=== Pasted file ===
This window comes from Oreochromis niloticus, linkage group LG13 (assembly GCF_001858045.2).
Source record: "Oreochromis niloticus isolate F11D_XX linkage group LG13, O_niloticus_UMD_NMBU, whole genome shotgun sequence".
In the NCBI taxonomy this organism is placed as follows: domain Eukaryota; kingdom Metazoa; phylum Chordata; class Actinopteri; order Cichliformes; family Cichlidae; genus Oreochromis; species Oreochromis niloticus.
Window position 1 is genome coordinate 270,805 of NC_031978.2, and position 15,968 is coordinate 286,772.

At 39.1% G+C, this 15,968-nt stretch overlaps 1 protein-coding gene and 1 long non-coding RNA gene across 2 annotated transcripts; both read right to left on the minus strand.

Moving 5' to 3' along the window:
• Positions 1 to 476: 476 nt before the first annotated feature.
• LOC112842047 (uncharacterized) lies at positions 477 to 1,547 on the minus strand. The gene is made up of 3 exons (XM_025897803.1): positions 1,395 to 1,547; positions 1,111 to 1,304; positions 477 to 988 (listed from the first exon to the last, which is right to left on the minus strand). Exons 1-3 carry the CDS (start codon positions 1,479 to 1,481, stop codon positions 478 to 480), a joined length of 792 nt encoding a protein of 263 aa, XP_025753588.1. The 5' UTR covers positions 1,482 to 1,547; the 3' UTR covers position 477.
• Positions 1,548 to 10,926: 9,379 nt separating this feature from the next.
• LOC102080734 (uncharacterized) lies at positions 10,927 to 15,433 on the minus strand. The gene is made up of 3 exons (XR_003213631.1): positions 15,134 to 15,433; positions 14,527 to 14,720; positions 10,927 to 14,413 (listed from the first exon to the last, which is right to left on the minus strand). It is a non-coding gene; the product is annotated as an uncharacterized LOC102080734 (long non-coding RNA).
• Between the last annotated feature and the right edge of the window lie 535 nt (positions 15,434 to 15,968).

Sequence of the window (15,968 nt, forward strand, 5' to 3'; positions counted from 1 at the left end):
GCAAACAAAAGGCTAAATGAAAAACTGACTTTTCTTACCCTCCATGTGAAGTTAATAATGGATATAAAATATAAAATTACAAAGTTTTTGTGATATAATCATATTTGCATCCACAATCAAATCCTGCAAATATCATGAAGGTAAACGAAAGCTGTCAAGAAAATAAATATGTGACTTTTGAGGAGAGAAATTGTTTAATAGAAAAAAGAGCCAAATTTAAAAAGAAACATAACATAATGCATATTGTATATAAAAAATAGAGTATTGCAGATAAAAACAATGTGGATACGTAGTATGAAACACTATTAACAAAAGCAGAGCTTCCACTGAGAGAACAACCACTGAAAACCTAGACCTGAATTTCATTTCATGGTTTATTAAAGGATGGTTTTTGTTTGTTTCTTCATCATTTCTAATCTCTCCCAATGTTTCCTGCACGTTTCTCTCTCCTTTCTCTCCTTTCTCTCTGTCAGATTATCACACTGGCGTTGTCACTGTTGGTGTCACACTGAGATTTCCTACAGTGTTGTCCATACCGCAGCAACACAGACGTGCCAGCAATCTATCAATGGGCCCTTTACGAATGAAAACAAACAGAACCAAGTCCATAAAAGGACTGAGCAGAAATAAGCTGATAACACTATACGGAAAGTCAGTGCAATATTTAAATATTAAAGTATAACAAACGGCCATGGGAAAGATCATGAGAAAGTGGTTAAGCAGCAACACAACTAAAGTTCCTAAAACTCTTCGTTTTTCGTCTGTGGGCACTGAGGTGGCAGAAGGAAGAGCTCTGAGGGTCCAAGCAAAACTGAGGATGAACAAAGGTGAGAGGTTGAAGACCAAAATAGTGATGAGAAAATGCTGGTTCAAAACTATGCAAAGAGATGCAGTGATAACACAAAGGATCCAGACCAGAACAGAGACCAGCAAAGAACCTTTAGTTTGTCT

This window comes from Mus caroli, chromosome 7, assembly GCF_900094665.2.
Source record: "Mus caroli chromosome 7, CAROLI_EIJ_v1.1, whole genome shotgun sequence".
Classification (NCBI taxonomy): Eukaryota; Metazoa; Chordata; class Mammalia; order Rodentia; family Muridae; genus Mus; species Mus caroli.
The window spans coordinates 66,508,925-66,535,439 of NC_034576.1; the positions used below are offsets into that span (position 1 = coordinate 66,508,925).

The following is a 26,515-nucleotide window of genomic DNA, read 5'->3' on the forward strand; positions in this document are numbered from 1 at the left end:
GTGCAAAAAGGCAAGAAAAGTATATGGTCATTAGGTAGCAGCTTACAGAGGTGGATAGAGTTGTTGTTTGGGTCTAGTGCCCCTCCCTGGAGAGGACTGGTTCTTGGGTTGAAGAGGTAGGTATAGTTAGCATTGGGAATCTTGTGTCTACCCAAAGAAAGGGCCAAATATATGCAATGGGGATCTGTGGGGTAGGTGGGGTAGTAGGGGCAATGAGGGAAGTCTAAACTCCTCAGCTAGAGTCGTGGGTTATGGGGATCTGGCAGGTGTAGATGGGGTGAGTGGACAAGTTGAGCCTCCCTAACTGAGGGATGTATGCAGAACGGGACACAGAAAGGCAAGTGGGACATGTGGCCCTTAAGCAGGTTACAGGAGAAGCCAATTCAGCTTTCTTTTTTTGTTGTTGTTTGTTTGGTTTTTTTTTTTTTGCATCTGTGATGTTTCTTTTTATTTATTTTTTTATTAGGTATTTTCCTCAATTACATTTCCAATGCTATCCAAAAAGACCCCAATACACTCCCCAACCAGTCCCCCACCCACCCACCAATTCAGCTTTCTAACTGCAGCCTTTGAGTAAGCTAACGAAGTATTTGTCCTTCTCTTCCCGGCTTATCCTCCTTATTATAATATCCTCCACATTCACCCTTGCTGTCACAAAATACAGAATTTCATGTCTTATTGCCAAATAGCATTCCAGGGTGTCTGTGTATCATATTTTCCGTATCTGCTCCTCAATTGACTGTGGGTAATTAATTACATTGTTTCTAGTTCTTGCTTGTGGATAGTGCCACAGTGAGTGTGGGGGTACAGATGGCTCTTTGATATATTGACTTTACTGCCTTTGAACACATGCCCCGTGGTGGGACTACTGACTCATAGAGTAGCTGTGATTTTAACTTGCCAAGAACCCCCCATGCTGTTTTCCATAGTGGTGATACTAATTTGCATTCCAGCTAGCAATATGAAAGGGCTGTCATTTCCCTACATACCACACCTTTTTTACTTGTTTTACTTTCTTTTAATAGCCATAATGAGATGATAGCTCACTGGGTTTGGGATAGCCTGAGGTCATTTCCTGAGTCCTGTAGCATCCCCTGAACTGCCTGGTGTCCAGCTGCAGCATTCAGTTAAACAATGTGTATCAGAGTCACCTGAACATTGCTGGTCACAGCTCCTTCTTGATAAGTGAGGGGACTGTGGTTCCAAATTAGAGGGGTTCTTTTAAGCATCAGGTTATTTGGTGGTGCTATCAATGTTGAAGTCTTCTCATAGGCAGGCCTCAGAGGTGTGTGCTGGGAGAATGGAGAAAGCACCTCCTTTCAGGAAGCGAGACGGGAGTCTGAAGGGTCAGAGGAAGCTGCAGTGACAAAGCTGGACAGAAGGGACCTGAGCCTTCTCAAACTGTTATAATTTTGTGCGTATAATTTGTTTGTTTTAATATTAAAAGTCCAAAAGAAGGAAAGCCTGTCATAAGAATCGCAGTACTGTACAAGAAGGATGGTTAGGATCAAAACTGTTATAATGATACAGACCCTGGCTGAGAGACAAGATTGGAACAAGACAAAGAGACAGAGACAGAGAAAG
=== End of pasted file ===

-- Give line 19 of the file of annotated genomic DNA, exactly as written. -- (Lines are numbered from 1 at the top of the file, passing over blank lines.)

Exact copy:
GTGCAAAAAGGCAAGAAAAGTATATGGTCATTAGGTAGCAGCTTACAGAGGTGGATAGAGTTGTTGTTTGGGTCTAGTGCCCCTCCCTGGAGAGGACTGGTTCTTGGGTTGAAGAGGTAGGTATAGTTAGCATTGGGAATCTTGTGTCTACCCAAAGAAAGGGCCAAATATATGCAATGGGGATCTGTGGGGTAGGTGGGGTAGTAGGGGCAATGAGGGAAGTCTAAACTCCTCAGCTAGAGTCGTGGGTTATGGGGATCTGGCAGGTGTAGATGGGGTGAGTGGACAAGTTGAGCCTCCCTAACTGAGGGATGTATGCAGAACGGGACACAGAAAGGCAAGTGGGACATGTGGCCCTTAAGCAGGTTACAGGAGAAGCCAATTCAGCTTTCTTTTTTTGTTGTTGTTTGTTTGGTTTTTTTTTTTTTGCATCTGTGATGTTTCTTTTTATTTATTTTTTTATTAGGTATTTTCCTCAATTACATTTCCAATGCTATCCAAAAAGACCCCAATACACTCCCCAACCAGTCCCCCACCCACCCACCAATTCAGCTTTCTAACTGCAGCCTTTGAGTAAGCTAACGAAGTATTTGTCCTTCTCTTCCCGGCTTATCCTCCTTATTATAATATCCTCCACATTCACCCTTGCTGTCACAAAATACAGAATTTCATGTCTTATTGCCAAATAGCATTCCAGGGTGTCTGTGTATCATATTTTCCGTATCTGCTCCTCAATTGACTGTGGGTAATTAATTACATTGTTTCTAGTTCTTGCTTGTGGATAGTGCCACAGTGAGTGTGGGGGTACAGATGGCTCTTTGATATATTGACTTTACTGCCTTTGAACACATGCCCCGTGGTGGGACTACTGACTCATAGAGTAGCTGTGATTTTAACTTGCCAAGAACCCCCCATGCTGTTTTCCATAGTGGTGATACTAATTTGCATTCCAGCTAGCAATATGAAAGGGCTGTCATTTCCCTACATACCACACCTTTTTTACTTGTTTTACTTTCTTTTAATAGCCATAATGAGATGATAGCTCACTGGGTTTGGGATAGCCTGAGGTCATTTCCTGAGTCCTGTAGCATCCCCTGAACTGCCTGGTGTCCAGCTGCAGCATTCAGTTAAACAATGTGTATCAGAGTCACCTGAACATTGCTGGTCACAGCTCCTTCTTGATAAGTGAGGGGACTGTGGTTCCAAATTAGAGGGGTTCTTTTAAGCATCAGGTTATTTGGTGGTGCTATCAATGTTGAAGTCTTCTCATAGGCAGGCCTCAGAGGTGTGTGCTGGGAGAATGGAGAAAGCACCTCCTTTCAGGAAGCGAGACGGGAGTCTGAAGGGTCAGAGGAAGCTGCAGTGACAAAGCTGGACAGAAGGGACCTGAGCCTTCTCAAACTGTTATAATTTTGTGCGTATAATTTGTTTGTTTTAATATTAAAAGTCCAAAAGAAGGAAAGCCTGTCATAAGAATCGCAGTACTGTACAAGAAGGATGGTTAGGATCAAAACTGTTATAATGATACAGACCCTGGCTGAGAGACAAGATTGGAACAAGACAAAGAGACAGAGACAGAGAAAG